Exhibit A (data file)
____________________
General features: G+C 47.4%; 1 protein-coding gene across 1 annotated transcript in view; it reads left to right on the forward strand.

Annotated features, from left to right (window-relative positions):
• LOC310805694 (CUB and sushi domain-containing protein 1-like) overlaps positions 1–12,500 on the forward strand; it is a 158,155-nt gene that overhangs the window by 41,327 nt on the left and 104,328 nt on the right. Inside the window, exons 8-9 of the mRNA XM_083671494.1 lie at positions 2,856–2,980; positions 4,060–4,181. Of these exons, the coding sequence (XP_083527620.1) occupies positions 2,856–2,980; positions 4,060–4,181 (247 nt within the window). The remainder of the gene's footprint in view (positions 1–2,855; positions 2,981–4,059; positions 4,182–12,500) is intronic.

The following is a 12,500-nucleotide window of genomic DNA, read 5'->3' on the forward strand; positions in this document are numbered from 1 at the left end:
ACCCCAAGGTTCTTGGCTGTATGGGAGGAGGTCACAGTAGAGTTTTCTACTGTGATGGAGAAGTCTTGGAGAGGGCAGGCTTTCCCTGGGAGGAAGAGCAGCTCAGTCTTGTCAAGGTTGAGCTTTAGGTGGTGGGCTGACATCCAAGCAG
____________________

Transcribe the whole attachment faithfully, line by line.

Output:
General features: G+C 47.4%; 1 protein-coding gene across 1 annotated transcript in view; it reads left to right on the forward strand.

Annotated features, from left to right (window-relative positions):
• LOC310805694 (CUB and sushi domain-containing protein 1-like) overlaps positions 1–12,500 on the forward strand; it is a 158,155-nt gene that overhangs the window by 41,327 nt on the left and 104,328 nt on the right. Inside the window, exons 8-9 of the mRNA XM_083671494.1 lie at positions 2,856–2,980; positions 4,060–4,181. Of these exons, the coding sequence (XP_083527620.1) occupies positions 2,856–2,980; positions 4,060–4,181 (247 nt within the window). The remainder of the gene's footprint in view (positions 1–2,855; positions 2,981–4,059; positions 4,182–12,500) is intronic.

The following is a 12,500-nucleotide window of genomic DNA, read 5'->3' on the forward strand; positions in this document are numbered from 1 at the left end:
ACCCCAAGGTTCTTGGCTGTATGGGAGGAGGTCACAGTAGAGTTTTCTACTGTGATGGAGAAGTCTTGGAGAGGGCAGGCTTTCCCTGGGAGGAAGAGCAGCTCAGTCTTGTCAAGGTTGAGCTTTAGGTGGTGGGCTGACATCCAAGCAG